With Trump critics in the GOP like Ohio Gov. John Kasich, Sen. Jeff FlakeJeffrey (Jeff) Lane FlakeOn The Trail: Arizona is microcosm of battle for the GOP Trump looms large over fractured Arizona GOP Why Republican politicians are sticking with Trump MORE (Ariz.), and Sen. Bob CorkerRobert (Bob) Phillips CorkerCheney set to be face of anti-Trump GOP How leaving Afghanistan cancels our post-9/11 use of force The unflappable Liz Cheney: Why Trump Republicans have struggled to crush her  MORE (Tenn.) now leaving office, there will be few Republicans left to challenge Trump, further consolidating his rebranding of the GOP as his personal vehicle.

When the House GOP conference choses its leaders next week, it will be a contest among zealous Trump acolytes.

Freedom Caucus member Rep. Jim JordanJames (Jim) Daniel JordanThe tale of the last bipartisan unicorns Sunday shows preview: Biden foreign policy in focus as Dem tensions boil up back home House Judiciary releases McGahn testimony on Trump MORE (R-Ohio) announced his bid for Minority Leader last week, saying it is House Republicans’ job to defend the president from Democratic investigation. He is challenging an incumbent, Rep. Kevin McCarthyKevin McCarthyPelosi, leaders seek to squelch Omar controversy with rare joint statement Omar: I wasn't equating terrorist organizations with democratic countries Schumer bemoans number of Republicans who believe Trump will be reinstated: 'A glaring warning' MORE (R-Calif.), who is a longtime Trump apologist who brags about his personal relationship with the president.

Forget House Republicans. 

The Republican resistance — such as it is — could find new voices among kinder, moderate GOP governors in blue states who eschewed the Trump brand of politics. Massachusetts Gov. Charlie Baker was reelected with 67 percent of the vote. Maryland Gov. Larry Hogan was reelected with 56 percent of the vote in Maryland.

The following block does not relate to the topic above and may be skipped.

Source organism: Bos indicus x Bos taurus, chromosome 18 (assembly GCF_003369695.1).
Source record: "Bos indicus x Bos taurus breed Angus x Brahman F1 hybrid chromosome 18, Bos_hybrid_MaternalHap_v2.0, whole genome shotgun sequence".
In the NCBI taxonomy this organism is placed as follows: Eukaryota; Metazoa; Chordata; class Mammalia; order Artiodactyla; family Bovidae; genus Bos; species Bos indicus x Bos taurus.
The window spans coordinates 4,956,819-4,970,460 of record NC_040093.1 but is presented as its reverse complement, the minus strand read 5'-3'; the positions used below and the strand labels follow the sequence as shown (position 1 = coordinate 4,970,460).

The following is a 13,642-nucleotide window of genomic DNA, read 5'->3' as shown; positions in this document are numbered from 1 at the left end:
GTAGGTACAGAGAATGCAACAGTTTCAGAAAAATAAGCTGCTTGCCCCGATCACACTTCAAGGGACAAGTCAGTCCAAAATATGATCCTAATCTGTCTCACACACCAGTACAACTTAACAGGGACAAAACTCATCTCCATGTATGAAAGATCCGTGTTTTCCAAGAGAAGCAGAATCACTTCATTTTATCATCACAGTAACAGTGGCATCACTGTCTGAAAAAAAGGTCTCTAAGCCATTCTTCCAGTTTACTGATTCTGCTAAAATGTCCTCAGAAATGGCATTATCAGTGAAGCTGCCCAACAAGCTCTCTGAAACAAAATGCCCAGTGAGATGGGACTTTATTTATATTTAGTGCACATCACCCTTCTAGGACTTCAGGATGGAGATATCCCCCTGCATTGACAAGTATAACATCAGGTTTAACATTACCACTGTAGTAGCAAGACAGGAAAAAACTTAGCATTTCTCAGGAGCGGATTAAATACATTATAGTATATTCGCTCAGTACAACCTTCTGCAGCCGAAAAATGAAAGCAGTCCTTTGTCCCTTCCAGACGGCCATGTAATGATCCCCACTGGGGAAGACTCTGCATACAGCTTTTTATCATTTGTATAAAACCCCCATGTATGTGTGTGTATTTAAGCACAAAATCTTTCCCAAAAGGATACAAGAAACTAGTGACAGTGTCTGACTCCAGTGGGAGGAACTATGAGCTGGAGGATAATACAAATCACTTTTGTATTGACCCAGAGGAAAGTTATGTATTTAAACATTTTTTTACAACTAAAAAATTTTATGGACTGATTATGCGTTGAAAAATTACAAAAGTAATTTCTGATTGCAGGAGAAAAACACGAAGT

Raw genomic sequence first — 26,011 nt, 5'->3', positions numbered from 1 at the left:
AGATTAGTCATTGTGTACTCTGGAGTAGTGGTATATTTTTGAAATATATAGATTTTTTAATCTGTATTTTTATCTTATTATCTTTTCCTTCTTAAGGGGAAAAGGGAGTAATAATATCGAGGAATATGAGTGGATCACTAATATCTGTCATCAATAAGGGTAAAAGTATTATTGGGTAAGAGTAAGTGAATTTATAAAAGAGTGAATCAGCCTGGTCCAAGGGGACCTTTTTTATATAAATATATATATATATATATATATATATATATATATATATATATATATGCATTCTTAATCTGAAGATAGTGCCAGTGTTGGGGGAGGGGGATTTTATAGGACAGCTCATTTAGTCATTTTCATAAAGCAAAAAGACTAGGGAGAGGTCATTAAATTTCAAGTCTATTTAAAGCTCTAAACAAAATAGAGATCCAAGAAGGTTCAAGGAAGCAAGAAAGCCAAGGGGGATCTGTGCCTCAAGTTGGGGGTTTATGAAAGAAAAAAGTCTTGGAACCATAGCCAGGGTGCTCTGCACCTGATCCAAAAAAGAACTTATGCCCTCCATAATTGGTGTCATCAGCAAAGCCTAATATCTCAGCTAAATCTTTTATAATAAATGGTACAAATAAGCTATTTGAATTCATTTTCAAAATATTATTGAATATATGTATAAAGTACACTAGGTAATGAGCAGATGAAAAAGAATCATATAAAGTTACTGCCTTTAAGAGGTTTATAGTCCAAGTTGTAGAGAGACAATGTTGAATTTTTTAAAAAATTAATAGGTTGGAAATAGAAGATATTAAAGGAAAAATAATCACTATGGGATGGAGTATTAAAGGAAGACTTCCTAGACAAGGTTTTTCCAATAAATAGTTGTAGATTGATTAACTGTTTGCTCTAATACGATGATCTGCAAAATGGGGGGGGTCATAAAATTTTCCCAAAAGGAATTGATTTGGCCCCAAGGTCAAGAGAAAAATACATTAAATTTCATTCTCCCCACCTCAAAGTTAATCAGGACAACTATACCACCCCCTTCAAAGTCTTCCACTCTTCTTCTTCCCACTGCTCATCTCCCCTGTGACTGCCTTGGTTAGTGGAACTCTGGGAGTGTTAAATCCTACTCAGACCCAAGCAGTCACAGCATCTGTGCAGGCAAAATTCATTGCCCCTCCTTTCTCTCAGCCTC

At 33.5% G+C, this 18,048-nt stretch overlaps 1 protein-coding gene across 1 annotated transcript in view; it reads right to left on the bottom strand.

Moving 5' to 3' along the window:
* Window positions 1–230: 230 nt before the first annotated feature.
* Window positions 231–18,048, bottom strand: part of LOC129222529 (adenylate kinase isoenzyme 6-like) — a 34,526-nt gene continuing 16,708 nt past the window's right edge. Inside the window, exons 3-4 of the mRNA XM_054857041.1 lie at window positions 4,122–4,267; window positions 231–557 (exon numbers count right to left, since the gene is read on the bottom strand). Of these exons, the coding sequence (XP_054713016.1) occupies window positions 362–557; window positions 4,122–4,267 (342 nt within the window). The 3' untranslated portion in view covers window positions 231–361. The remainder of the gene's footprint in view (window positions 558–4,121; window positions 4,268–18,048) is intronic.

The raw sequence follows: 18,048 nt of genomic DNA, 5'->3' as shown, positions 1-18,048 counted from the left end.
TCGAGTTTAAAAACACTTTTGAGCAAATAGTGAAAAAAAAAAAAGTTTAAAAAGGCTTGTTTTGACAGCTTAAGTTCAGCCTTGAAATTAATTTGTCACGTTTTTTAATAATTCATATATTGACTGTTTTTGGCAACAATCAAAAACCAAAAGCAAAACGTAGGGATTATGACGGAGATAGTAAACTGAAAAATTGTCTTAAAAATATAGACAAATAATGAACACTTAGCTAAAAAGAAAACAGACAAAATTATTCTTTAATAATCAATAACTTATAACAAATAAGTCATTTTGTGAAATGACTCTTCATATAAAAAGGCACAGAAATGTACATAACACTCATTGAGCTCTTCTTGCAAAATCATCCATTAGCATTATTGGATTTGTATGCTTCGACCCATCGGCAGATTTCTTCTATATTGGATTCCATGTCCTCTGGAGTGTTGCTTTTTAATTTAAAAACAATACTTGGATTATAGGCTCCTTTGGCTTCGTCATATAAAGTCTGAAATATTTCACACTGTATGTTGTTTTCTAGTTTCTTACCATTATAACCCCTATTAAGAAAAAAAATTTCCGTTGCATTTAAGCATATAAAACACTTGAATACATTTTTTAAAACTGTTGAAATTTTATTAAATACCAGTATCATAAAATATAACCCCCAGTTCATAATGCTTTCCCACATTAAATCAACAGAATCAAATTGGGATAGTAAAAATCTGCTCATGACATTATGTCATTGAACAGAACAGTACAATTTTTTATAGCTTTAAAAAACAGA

Neither man has shown an appetite to take the fight directly to Trump. 

Mitt RomneyWillard (Mitt) Mitt RomneyPelosi: 'No intention' of abandoning Democrats' infrastructure goals What the Democrats should be doing to reach true bipartisanship Eugene Goodman to throw out first pitch at Nationals game MORE, who once stood with the anti-Trump resistance, just won a Senate seat in Utah. But in 2018 Romney praised Trump, saying his polices are “pretty effective.” Trump then endorsed Romney.

What a change from the days when Romney, the GOP’s presidential nominee in 2012, said: “Here's what I know: Donald Trump is a phony, a fraud. His promises are as worthless as a degree from Trump University. He's playing members of the American public for suckers: He gets a free ride to the White House, and all we get is a lousy hat.”

Obviously, Romney changed his tune for a place in the party of Trump.

Sticking with Trump cost Republicans the House majority and over 300 state legislative seats this time around. How many more seats in Congress and statehouses across the country are they willing to sacrifice on the altar of Trumpism? Will any Republicans step forward to try to reclaim the soul of their party before Trump further corrupts it? 

Amazingly, The Wall Street Journal’s conservative editorial page came to a similar conclusion about the danger of Trump replacing the Republican brand with his name.

“Unlike Richard Nixon or Ronald Reagan, Mr. Trump has made no effort to build a larger coalition than the minority who helped win the Presidency narrowly over Hillary ClintonHillary Diane Rodham ClintonBiden prepares to confront Putin Ending the same-sex marriage wars Trump asks Biden to give Putin his 'warmest regards' MORE,” the Journal wrote. “Instead he has played constantly to his base who are already loyal. If he wants to be re-elected, he will have to win over more suburban Republicans and independents.”

Let’s hope the blue wave comes in 2020.

Juan Williams is an author, and a political analyst for Fox News Channel. His latest book, "'What the Hell Do You Have to Lose?' — Trump's War on Civil Rights" is out now, published by Public Affairs Books.